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Is it necessary to use a unique Initialization Vector (IV) with various cipher modes of operation (e.g. CBC) even though I use a unique key to encrypt plain text every time?

It is said that an IV needs to be unique but not secret, every time a new piece of information is encrypted.

Can't we just make IV as unique and secret? Will it mean that the IV can now be treated as a secret Key?

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Can't we just make IV as unique and secret? Will it mean that the IV can now be treated as a secret Key?

Key distribution is hard, and there's no reason to make the IV a secret.

If Alice wants to send a message to Bob using symmetric encryption both must somehow already know the encryption key and the IV. To share the encryption key Alice and Bob could meet up in person once, then use the shared key to send many messages without having to physically meet again.

Now if the IV is a secret, and the IV must also change every message then Alice and Bob now have to meet to share the secret IV for every message. If they have to meet every time, then why not just share the message when they meet?

Seeing as the encryption is not weakened by an attacker knowing the IV, they might as well save themselves the hassle of meeting in person by just sending the IV with the encrypted message, rather than trying to securely exchange it. It saves them both a lot of hassle, and they're no less secure.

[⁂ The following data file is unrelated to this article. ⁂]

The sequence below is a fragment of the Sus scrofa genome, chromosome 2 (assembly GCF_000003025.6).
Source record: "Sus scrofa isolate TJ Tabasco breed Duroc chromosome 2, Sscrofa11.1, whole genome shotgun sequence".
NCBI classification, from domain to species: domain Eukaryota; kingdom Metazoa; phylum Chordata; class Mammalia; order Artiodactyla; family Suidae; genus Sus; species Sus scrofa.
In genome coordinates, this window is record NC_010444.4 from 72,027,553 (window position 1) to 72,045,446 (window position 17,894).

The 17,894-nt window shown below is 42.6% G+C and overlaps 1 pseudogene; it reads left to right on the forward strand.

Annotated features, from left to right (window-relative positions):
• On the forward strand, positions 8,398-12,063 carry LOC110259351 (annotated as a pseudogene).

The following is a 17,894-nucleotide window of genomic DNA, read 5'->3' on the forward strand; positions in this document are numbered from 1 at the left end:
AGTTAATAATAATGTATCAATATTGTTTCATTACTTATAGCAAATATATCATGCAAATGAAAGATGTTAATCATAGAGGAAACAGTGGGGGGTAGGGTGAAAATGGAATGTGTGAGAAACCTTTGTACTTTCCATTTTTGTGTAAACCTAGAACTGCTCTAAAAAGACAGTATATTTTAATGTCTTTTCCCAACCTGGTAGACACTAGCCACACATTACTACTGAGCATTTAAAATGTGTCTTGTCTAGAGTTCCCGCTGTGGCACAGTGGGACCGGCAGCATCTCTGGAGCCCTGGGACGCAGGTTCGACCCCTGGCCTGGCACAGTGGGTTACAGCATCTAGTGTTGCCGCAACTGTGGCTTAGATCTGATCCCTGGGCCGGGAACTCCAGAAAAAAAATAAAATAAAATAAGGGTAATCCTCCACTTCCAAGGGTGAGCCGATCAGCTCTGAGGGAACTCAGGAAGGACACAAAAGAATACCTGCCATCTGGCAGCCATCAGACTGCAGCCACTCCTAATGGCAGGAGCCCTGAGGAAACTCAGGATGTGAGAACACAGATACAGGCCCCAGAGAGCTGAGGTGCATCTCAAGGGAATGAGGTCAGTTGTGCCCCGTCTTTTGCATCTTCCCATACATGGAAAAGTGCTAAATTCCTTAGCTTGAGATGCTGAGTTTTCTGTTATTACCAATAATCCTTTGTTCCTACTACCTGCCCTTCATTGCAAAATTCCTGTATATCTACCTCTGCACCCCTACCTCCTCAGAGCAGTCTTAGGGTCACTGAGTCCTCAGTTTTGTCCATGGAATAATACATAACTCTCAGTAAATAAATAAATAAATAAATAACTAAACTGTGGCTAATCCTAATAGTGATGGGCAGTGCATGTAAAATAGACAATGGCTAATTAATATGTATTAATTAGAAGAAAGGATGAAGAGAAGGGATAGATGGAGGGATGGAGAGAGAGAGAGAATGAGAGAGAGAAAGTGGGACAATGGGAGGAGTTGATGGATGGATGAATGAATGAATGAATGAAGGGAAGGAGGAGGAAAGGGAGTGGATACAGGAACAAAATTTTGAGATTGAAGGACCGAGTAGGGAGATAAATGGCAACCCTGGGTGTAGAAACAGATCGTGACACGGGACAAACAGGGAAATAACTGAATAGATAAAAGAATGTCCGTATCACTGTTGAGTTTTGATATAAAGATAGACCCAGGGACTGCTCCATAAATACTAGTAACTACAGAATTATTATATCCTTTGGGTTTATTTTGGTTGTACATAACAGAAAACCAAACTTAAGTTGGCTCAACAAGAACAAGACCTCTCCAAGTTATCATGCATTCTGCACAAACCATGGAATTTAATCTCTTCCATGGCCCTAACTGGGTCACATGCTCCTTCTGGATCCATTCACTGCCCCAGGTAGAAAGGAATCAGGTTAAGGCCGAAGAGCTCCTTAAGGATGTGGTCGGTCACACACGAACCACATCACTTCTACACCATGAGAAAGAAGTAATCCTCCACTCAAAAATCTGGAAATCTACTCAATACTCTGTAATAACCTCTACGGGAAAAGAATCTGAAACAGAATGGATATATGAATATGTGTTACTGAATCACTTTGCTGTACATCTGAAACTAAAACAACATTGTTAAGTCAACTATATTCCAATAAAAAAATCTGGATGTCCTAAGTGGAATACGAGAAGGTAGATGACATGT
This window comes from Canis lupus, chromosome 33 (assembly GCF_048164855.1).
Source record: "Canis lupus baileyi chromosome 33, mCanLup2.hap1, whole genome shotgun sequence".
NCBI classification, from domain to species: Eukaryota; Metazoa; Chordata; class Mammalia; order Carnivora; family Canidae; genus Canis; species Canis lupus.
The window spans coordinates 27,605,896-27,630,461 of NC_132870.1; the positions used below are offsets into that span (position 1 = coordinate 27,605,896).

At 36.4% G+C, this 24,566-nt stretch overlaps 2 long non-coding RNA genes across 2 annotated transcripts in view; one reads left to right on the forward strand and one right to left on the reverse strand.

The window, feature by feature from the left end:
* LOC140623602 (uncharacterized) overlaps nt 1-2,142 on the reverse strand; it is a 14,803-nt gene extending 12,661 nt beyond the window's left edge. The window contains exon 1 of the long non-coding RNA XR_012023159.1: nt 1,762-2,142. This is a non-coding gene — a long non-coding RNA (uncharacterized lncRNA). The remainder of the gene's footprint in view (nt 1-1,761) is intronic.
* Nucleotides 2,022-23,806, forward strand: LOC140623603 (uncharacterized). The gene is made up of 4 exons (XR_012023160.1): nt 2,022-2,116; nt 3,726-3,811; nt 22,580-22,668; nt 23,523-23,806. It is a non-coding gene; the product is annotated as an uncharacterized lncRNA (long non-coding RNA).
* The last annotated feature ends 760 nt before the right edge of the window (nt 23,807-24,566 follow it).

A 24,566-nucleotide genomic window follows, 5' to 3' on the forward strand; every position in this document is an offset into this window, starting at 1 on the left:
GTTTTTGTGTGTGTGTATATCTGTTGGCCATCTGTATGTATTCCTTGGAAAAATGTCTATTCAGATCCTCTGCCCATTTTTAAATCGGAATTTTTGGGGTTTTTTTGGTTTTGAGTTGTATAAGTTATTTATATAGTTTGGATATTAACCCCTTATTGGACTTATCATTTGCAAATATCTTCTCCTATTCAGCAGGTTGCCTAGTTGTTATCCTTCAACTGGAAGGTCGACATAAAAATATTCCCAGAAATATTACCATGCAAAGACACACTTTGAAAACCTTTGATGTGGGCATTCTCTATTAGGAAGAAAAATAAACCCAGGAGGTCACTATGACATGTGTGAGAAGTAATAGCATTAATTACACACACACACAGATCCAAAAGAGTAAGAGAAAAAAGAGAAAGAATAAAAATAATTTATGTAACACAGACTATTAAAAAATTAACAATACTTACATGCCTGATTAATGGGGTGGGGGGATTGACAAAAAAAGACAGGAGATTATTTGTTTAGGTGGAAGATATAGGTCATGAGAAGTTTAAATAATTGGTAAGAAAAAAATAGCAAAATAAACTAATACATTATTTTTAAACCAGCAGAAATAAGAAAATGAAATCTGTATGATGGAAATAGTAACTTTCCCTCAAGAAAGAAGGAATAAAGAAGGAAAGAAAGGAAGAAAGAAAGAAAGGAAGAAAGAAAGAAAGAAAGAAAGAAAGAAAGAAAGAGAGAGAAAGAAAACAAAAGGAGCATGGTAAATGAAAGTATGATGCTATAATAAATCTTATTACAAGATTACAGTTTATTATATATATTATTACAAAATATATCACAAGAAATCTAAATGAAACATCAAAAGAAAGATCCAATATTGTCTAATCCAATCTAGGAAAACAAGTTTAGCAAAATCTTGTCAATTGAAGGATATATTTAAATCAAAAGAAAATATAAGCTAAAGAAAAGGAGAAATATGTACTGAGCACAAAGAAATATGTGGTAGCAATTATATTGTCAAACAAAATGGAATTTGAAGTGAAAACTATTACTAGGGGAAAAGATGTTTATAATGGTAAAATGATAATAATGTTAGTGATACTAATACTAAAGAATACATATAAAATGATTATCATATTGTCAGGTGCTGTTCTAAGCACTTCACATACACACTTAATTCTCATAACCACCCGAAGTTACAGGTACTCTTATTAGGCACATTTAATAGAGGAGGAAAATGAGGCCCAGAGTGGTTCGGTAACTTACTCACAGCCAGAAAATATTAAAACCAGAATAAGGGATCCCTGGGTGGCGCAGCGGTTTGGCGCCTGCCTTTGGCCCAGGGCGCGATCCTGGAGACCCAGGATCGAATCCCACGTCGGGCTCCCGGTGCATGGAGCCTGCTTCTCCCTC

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  • As suggested by you that IV needs to be sent with each message for communication between Alice and Bob, can't this be achieved by using public key cryptography? – A. Sinha Apr 11 '16 at 5:31
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    Sure, replace meeting physically with public key cryptography, the point is that it takes a lot of effort. Public key cryptography is computationally expensive, so public key cryptography is only used to initially share the symmetric keys in encryption systems such as TLS, after that symmetric encryption is used. Plus, a public key system takes a lot of effort to setup because you need a way of verifying the authenticity of the public keys. – thexacre Apr 11 '16 at 5:41
  • @thexacre (nitpicking mode on) Actually, TLS usually uses a variant of DH to generate the encryption key. The asymmetrical keys are just used for authentication.(nitpicking mode off) – Stephane Apr 11 '16 at 6:53

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